Oxcarbazepine monotherapy in patients with brain tumor-related epilepsy: open-label pilot study for

Abstract We conducted a prospective, observational study to verify the efficacy, tolerability and impact on quality of life, mood and global neurocognitive performances of oxcarbazepine monotherapy in patients with brain tumor-related epilepsy (BTRE). Patients were followed for 12 months. We recruited 25 patients (11 females 14 males; mean age 49.7) affected with BTRE (17 de novo patients and 7 in monotherapy with other antiepileptics) and introduced oxcarbazepine monotherapy because of uncontrolled seizures and/or side effects. At first visit, patients underwent neurological examination, Qolie 31P V2, EORTC QLQC30, Zung self-depression rating scale (ZSDRS) and adverse events profile. A seizure diary was given to each patient. Follow-up duration was 1–12 months (mean 7.1 months, 5 patients died and 10 dropped out). Totals of 16 patients underwent both chemotherapy and radiotherapy, 4 chemotherapy only, 1 radiotherapy only, and 4 did not undergo any systemic therapy. Mean dosage of oxcarbazepine was 1,230 mg/day (min 600, max 2,100 mg/day). McNemar’s test showed a significant difference in seizure freedom rate (P = 0.002) between baseline and final follow-up in the intenttotreat population. Six patients (24%) had serious side effects and one patient (4%) mild. Logistic regression revealed that, in our study, chemotherapy and radiotherapy did not affect the efficacy of OXC in seizure outcome (P = 0.658). The test evaluation at final follow-up showed a significant improvement in ZSDRS (P = 0.011) and no change over time. Oxcarbazepine seems to be efficacious in controlling seizures and in improving mood in patients with BTRE, but special caution should be taken when it is administered during radiotherapy.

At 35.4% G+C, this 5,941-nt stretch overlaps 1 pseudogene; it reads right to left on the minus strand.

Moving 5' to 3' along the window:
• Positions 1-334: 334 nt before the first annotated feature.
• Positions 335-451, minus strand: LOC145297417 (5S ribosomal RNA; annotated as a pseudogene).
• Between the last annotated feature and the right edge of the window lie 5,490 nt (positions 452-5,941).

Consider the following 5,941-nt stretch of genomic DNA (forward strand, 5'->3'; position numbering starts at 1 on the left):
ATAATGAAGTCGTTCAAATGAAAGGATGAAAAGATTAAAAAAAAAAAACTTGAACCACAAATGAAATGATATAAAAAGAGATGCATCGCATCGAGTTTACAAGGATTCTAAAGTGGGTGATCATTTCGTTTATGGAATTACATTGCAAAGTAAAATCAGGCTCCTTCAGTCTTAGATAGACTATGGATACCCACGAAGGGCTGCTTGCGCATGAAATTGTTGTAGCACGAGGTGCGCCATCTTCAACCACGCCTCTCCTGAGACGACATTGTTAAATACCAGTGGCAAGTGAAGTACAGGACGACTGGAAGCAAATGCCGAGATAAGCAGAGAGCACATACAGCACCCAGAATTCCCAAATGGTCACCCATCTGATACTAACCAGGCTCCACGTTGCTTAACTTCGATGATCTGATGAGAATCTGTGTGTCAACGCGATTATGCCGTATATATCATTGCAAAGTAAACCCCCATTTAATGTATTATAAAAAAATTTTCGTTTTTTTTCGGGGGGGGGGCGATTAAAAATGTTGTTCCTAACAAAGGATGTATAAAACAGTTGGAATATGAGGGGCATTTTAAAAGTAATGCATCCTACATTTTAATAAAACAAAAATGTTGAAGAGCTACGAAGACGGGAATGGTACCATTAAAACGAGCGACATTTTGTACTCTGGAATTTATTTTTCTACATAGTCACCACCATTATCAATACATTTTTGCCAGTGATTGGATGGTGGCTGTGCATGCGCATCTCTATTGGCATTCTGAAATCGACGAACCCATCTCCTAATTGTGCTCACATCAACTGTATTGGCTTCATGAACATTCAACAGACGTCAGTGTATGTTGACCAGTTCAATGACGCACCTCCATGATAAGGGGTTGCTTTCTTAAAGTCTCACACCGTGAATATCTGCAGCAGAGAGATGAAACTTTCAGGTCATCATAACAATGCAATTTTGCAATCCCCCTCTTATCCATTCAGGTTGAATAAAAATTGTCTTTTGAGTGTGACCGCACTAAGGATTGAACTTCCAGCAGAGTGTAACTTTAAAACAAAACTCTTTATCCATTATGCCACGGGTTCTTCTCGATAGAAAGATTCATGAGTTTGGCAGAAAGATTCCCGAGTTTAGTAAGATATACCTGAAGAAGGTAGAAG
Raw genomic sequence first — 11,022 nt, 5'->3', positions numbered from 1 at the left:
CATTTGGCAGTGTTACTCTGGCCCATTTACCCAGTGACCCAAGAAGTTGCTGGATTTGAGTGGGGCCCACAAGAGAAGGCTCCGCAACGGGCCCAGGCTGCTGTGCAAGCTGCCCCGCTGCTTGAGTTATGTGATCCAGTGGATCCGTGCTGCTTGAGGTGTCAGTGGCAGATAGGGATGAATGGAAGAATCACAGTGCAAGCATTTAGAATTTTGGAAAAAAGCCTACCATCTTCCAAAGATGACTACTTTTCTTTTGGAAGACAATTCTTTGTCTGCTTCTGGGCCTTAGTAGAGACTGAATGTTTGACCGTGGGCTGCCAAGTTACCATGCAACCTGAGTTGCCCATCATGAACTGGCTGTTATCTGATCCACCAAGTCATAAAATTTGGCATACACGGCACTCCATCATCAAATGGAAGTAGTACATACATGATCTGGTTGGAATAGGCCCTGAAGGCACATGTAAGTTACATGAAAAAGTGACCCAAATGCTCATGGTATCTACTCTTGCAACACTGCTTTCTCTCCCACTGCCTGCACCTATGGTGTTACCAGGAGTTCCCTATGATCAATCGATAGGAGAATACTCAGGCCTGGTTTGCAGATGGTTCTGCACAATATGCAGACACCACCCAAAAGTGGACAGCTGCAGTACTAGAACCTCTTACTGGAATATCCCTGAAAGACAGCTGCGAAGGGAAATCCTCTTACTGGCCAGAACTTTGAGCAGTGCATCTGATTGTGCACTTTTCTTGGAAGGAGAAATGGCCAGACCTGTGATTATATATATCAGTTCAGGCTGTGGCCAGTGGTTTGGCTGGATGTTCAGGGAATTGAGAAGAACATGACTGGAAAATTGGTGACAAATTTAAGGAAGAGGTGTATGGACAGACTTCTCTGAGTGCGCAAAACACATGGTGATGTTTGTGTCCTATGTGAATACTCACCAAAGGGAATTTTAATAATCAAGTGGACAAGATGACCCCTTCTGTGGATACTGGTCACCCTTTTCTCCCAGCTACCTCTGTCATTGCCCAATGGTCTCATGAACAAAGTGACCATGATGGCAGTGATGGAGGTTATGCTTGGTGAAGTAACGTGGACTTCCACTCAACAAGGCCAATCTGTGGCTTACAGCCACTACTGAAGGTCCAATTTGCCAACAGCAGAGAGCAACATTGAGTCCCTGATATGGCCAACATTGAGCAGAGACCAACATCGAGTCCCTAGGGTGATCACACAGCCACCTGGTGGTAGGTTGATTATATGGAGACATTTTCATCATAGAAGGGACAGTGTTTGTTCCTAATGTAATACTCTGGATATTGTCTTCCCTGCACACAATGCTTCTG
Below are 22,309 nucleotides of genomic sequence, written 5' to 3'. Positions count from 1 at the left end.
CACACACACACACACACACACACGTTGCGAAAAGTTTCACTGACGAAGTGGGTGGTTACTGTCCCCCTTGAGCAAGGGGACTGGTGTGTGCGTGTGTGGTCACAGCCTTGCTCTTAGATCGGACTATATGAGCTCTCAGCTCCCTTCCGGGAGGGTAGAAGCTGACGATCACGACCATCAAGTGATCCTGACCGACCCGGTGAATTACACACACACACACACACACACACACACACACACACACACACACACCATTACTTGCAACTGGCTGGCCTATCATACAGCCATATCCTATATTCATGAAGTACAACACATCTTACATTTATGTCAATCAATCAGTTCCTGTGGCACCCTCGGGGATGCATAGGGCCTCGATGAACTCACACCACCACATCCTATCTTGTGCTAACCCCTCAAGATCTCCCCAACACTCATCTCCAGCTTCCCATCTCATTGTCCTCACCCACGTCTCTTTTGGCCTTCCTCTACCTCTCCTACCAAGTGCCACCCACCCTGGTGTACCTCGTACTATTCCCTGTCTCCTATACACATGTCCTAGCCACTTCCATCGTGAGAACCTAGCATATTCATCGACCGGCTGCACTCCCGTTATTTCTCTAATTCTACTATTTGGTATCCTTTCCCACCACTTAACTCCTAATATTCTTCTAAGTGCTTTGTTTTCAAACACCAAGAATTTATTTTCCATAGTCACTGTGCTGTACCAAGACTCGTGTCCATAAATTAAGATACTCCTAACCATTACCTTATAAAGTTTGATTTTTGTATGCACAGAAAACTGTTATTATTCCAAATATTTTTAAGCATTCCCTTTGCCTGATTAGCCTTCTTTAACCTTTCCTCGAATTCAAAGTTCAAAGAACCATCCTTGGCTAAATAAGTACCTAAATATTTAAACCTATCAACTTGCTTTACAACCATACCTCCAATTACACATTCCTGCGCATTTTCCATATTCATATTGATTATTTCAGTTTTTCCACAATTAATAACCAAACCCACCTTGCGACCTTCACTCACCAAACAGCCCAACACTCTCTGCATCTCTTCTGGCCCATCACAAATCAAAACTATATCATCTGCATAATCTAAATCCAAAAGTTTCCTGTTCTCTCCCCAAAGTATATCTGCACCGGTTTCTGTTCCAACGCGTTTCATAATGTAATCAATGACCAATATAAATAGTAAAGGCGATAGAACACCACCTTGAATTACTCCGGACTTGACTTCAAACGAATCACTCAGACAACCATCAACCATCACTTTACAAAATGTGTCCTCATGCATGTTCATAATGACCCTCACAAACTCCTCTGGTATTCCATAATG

• Content Type Journal Article
  • Category Clinical Study – Patient Study
  • Pages 1-6
  • DOI 10.1007/s11060-011-0689-z
  • Authors
    • M. Maschio, Department of Neuroscience and Cervical-Facial Pathology, Center for Tumor-related Epilepsy, National Institute for Cancer, “Regina Elena”, Via Elio Chianesi 53, 00144, Rome, Italy
    • L. Dinapoli, Department of Neuroscience and Cervical-Facial Pathology, Center for Tumor-related Epilepsy, National Institute for Cancer, “Regina Elena”, Via Elio Chianesi 53, 00144, Rome, Italy
    • F. Sperati, Department of Epidemiology, National Institute for Cancer, “Regina Elena”, Via Elio Chianesi 53, 00144 Rome, Italy
    • A. Fabi, Department of Oncology, National Institute for Cancer, “Regina Elena”, Via Elio Chianesi 53, 00144 Rome, Italy
    • A. Pace, Department of Neuroscience and Cervical-Facial Pathology, Neurology Unit, National Institute for Cancer, “Regina Elena”, Via Elio Chianesi 53, 00144 Rome, Italy
    • A. Vidiri, Department of Radiology, National Institute for Cancer, “Regina Elena”, Via Elio Chianesi 53, 00144 Rome, Italy
    • P. Muti, Scientific Direction, National Institute for Cancer, “Regina Elena”, Via Elio Chianesi 53, 00144 Rome, Italy

http://www.springerlink.com/content/wnr671mv1837v751/

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